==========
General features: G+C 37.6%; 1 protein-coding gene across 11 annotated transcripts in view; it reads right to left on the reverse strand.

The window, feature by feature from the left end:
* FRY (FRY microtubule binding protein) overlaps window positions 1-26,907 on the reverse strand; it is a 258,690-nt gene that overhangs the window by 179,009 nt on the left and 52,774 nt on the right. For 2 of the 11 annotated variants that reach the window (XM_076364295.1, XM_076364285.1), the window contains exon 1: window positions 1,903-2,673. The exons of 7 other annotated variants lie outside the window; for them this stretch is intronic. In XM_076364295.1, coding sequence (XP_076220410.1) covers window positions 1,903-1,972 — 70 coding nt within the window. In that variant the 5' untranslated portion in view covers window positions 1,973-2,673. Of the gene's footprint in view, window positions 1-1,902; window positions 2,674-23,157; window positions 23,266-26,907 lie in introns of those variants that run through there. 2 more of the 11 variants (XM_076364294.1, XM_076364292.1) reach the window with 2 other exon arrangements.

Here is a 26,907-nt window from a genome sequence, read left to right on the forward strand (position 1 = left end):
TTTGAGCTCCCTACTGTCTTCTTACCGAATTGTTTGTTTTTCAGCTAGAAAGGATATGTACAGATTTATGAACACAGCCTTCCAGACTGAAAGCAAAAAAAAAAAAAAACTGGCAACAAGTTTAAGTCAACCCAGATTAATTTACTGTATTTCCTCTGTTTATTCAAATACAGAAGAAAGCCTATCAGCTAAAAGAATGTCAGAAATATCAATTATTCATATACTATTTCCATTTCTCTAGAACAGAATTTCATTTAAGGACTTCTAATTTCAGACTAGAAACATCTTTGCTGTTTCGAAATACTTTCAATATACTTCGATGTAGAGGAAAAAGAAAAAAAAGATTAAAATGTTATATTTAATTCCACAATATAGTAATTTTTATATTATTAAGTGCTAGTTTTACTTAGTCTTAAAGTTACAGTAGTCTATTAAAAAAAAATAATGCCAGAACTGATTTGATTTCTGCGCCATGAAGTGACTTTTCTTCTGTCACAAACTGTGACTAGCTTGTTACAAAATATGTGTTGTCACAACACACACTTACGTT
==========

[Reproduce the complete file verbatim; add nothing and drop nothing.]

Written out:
General features: G+C 37.6%; 1 protein-coding gene across 11 annotated transcripts in view; it reads right to left on the reverse strand.

The window, feature by feature from the left end:
* FRY (FRY microtubule binding protein) overlaps window positions 1-26,907 on the reverse strand; it is a 258,690-nt gene that overhangs the window by 179,009 nt on the left and 52,774 nt on the right. For 2 of the 11 annotated variants that reach the window (XM_076364295.1, XM_076364285.1), the window contains exon 1: window positions 1,903-2,673. The exons of 7 other annotated variants lie outside the window; for them this stretch is intronic. In XM_076364295.1, coding sequence (XP_076220410.1) covers window positions 1,903-1,972 — 70 coding nt within the window. In that variant the 5' untranslated portion in view covers window positions 1,973-2,673. Of the gene's footprint in view, window positions 1-1,902; window positions 2,674-23,157; window positions 23,266-26,907 lie in introns of those variants that run through there. 2 more of the 11 variants (XM_076364294.1, XM_076364292.1) reach the window with 2 other exon arrangements.

Here is a 26,907-nt window from a genome sequence, read left to right on the forward strand (position 1 = left end):
TTTGAGCTCCCTACTGTCTTCTTACCGAATTGTTTGTTTTTCAGCTAGAAAGGATATGTACAGATTTATGAACACAGCCTTCCAGACTGAAAGCAAAAAAAAAAAAAAACTGGCAACAAGTTTAAGTCAACCCAGATTAATTTACTGTATTTCCTCTGTTTATTCAAATACAGAAGAAAGCCTATCAGCTAAAAGAATGTCAGAAATATCAATTATTCATATACTATTTCCATTTCTCTAGAACAGAATTTCATTTAAGGACTTCTAATTTCAGACTAGAAACATCTTTGCTGTTTCGAAATACTTTCAATATACTTCGATGTAGAGGAAAAAGAAAAAAAAGATTAAAATGTTATATTTAATTCCACAATATAGTAATTTTTATATTATTAAGTGCTAGTTTTACTTAGTCTTAAAGTTACAGTAGTCTATTAAAAAAAAATAATGCCAGAACTGATTTGATTTCTGCGCCATGAAGTGACTTTTCTTCTGTCACAAACTGTGACTAGCTTGTTACAAAATATGTGTTGTCACAACACACACTTACGTT